• anonymous
What would most likely occur if an experimental design specifies only a test group
  • Stacey Warren - Expert
Hey! We 've verified this expert answer for you, click below to unlock the details :)
At vero eos et accusamus et iusto odio dignissimos ducimus qui blanditiis praesentium voluptatum deleniti atque corrupti quos dolores et quas molestias excepturi sint occaecati cupiditate non provident, similique sunt in culpa qui officia deserunt mollitia animi, id est laborum et dolorum fuga. Et harum quidem rerum facilis est et expedita distinctio. Nam libero tempore, cum soluta nobis est eligendi optio cumque nihil impedit quo minus id quod maxime placeat facere possimus, omnis voluptas assumenda est, omnis dolor repellendus. Itaque earum rerum hic tenetur a sapiente delectus, ut aut reiciendis voluptatibus maiores alias consequatur aut perferendis doloribus asperiores repellat.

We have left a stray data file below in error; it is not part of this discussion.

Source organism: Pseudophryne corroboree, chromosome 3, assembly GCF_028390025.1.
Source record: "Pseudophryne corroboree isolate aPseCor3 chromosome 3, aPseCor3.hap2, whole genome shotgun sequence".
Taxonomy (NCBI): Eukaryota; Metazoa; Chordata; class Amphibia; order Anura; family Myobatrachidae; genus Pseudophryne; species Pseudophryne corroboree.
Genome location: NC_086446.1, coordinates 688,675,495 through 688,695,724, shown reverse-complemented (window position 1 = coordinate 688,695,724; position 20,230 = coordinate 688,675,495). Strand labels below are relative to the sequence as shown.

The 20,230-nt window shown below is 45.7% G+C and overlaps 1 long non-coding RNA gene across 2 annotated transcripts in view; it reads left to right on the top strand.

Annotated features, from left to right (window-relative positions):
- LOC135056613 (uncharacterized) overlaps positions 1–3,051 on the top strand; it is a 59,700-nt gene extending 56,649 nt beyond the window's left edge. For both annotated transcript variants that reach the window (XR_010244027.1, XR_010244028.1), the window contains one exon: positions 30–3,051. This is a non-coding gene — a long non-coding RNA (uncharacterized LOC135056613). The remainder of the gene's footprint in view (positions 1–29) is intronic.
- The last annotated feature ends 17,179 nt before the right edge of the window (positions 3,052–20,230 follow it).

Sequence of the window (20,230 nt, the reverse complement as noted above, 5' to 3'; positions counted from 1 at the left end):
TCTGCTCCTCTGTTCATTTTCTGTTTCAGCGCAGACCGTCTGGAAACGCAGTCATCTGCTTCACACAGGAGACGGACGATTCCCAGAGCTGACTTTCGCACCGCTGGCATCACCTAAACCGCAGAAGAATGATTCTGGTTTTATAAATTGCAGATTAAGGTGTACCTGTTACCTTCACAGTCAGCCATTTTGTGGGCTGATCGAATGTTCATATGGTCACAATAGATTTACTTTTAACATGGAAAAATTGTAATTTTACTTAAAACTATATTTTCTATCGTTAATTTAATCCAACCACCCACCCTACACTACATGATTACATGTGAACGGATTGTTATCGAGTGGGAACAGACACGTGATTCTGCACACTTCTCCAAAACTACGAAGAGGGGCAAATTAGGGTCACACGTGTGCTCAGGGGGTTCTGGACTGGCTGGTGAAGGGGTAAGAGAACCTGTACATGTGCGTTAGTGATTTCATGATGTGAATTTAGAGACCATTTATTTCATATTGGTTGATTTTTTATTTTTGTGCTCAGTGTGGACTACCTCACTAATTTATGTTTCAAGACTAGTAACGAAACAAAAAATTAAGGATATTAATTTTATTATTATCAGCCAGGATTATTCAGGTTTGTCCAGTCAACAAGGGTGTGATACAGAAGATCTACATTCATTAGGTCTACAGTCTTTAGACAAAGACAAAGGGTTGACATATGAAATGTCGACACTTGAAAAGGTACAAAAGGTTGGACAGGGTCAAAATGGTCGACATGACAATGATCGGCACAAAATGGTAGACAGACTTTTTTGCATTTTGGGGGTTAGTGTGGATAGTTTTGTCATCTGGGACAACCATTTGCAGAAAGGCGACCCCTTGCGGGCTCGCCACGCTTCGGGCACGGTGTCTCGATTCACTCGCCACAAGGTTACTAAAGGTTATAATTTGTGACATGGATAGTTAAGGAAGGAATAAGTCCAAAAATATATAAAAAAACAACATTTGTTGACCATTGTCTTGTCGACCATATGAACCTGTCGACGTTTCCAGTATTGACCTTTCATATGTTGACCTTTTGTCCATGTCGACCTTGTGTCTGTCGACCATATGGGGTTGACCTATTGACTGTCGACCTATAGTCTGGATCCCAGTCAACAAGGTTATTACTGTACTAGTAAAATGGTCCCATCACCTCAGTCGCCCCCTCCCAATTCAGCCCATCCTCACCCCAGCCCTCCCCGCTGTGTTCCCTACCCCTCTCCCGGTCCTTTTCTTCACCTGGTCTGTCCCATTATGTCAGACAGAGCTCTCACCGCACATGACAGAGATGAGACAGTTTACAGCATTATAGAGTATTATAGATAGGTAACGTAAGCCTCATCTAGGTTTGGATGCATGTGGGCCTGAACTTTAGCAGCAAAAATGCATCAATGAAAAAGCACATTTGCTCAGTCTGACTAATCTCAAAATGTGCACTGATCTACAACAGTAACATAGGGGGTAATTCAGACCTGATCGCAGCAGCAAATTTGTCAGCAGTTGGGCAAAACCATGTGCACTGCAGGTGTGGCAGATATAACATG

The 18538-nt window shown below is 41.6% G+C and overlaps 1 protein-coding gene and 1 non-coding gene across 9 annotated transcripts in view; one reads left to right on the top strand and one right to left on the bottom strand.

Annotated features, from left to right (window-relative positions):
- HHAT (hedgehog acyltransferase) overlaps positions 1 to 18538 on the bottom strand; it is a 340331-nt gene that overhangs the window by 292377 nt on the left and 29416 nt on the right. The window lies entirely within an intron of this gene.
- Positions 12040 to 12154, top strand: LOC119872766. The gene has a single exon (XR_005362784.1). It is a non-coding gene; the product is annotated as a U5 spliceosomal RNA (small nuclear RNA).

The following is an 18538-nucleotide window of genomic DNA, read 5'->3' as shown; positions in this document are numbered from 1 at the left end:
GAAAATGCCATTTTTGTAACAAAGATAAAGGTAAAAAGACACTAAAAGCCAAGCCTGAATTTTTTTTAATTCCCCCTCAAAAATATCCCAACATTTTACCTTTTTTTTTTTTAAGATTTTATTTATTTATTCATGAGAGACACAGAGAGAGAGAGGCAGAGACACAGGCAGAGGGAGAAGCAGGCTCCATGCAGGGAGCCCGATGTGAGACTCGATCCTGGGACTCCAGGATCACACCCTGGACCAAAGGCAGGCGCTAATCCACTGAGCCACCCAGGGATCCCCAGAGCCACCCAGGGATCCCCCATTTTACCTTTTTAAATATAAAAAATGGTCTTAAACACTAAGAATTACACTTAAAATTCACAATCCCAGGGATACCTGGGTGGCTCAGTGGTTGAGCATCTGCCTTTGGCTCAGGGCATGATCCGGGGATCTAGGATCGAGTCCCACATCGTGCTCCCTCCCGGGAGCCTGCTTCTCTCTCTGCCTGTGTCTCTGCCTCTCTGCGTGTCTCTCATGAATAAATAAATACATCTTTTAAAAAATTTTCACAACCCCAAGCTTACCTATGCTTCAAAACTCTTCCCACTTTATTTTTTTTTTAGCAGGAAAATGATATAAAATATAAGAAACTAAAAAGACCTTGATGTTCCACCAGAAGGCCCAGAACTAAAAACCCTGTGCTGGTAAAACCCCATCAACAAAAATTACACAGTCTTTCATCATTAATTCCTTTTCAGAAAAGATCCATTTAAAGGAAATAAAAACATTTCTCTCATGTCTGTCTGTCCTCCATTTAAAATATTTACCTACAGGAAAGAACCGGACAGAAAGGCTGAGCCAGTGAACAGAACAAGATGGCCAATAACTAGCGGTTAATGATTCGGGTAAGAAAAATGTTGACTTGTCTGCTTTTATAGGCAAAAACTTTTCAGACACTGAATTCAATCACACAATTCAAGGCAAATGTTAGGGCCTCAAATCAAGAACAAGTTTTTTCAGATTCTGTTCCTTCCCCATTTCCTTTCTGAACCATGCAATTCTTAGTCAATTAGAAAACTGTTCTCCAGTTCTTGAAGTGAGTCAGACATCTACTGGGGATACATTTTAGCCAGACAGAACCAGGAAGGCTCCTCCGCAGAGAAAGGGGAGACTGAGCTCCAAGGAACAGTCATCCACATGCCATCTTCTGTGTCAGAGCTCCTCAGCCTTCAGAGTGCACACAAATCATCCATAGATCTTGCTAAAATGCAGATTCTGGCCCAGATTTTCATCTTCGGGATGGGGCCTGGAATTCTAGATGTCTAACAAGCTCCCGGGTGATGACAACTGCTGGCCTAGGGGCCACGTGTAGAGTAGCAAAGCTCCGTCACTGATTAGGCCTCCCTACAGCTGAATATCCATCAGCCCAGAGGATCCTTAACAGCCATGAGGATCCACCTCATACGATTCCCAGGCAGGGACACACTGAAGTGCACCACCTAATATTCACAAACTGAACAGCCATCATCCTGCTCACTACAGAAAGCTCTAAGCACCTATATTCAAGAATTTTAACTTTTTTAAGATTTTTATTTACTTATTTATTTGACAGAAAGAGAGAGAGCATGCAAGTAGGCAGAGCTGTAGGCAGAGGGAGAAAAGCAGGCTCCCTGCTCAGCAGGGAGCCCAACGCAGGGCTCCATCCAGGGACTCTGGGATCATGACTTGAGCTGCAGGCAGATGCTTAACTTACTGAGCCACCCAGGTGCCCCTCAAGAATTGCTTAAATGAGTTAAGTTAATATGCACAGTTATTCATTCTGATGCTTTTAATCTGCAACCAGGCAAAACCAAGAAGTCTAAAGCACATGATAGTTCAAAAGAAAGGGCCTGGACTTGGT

• chestercat
I got my questions answered at in under 10 minutes. Go to now for free help!
  • hlilly2413
In an experiment, if you don't have a control group (or something to compare your experimental group to) how would you know if what your experiment is showing is normal?
  • hlilly2413
For example, say you're testing the effectiveness of an insulator (something that holds heat in really well). You would need say, two glass jars with hot water in them and lids on top (preferably with a thermometer sticking through the lid). One glass jar could be wrapped in idk, fur. That would be your experimental group. The control group would be just the other glass jar that isn't wrapped in anything. In this case that would show you how much heat would be lost without any other type of insulation. You could compare your insulated glass results to see how much more heat the one wrapped in fur could hold. That was not a great example, but I hope it made things a little more clear.

Looking for something else?

Not the answer you are looking for? Search for more explanations.